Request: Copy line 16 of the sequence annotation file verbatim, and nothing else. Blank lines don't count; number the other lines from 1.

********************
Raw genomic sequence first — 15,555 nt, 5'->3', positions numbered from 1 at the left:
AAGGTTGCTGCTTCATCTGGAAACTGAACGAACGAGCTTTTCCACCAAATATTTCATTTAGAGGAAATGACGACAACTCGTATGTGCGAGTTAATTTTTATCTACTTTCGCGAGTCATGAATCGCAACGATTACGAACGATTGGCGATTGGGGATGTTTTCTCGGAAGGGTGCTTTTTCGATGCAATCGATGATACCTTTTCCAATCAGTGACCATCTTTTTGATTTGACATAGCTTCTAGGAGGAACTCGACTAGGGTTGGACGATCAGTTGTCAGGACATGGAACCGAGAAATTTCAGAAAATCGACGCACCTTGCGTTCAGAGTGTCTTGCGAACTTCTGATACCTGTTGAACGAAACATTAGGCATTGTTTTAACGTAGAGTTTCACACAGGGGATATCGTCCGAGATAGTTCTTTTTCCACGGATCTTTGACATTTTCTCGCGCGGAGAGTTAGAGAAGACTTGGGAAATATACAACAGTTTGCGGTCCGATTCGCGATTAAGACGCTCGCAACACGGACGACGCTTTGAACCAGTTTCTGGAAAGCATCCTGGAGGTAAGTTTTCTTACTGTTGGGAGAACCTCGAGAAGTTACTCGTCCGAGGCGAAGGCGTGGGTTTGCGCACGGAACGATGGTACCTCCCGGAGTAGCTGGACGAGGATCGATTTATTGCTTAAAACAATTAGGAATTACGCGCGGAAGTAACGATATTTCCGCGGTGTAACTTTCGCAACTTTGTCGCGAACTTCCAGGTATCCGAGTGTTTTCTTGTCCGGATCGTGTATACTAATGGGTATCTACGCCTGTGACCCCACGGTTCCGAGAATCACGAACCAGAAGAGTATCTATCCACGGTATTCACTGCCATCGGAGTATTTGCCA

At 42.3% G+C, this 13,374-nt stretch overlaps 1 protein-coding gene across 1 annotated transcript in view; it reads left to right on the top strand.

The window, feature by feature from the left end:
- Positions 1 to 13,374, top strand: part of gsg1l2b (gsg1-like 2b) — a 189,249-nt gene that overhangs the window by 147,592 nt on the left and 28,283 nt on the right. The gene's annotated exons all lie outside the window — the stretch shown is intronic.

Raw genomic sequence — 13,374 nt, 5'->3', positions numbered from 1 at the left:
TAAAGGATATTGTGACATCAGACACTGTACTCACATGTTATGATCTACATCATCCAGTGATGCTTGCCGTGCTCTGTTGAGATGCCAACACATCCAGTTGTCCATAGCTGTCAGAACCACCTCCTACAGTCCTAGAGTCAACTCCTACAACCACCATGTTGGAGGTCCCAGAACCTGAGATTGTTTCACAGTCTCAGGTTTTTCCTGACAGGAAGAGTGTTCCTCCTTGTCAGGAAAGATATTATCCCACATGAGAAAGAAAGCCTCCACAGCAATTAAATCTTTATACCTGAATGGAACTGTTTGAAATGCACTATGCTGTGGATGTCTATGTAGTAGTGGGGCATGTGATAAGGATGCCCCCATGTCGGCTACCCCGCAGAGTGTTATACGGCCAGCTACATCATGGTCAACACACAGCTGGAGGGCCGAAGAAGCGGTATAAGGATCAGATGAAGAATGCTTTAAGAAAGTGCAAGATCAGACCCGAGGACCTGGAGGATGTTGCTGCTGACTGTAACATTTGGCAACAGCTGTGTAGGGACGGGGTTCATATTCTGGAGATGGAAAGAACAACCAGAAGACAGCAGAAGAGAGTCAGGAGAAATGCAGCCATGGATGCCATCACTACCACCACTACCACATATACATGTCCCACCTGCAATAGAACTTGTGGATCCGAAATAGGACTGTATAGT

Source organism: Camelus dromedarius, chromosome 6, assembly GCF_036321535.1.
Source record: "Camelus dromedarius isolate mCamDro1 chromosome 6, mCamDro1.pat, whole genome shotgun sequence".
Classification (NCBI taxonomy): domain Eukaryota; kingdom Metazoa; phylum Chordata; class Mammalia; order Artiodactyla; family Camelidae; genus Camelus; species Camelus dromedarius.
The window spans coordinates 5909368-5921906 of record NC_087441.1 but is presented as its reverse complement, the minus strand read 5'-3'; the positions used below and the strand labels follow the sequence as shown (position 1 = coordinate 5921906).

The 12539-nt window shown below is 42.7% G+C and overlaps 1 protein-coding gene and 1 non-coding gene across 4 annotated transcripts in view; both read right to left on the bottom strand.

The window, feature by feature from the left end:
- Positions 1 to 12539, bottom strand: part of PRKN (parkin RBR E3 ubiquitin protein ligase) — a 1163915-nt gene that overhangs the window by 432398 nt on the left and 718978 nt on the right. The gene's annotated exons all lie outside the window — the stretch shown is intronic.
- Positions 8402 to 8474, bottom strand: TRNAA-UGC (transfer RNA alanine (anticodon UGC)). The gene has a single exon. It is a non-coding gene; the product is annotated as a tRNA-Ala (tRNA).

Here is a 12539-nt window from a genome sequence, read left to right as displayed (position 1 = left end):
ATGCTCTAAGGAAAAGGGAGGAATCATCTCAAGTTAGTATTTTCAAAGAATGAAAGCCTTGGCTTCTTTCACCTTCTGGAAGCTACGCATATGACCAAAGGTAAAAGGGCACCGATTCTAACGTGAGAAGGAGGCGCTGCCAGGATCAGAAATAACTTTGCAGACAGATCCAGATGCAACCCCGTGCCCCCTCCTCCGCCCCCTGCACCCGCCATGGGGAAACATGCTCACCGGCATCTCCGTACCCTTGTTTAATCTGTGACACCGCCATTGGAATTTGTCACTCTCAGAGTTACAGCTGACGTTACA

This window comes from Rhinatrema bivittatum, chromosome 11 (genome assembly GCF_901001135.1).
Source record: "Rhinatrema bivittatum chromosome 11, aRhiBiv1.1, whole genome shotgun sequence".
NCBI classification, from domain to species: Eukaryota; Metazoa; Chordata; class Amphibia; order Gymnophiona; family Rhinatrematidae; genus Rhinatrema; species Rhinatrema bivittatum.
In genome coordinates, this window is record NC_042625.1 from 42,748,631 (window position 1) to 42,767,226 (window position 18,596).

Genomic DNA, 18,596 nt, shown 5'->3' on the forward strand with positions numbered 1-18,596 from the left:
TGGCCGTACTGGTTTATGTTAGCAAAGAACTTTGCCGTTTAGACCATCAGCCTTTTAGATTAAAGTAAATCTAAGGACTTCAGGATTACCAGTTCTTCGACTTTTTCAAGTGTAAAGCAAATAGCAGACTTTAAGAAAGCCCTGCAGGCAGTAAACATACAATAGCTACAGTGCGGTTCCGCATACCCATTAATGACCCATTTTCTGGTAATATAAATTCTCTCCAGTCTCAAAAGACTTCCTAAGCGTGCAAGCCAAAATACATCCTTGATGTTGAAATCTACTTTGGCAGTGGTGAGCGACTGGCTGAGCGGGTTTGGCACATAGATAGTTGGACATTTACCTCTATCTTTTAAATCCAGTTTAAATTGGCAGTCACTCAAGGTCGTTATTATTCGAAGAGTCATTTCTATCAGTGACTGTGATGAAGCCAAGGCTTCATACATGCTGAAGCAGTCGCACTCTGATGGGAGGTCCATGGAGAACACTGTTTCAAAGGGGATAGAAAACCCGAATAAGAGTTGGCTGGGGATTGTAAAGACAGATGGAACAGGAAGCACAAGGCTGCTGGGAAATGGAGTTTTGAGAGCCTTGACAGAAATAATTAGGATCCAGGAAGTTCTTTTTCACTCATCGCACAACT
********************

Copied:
Here is a 12539-nt window from a genome sequence, read left to right as displayed (position 1 = left end):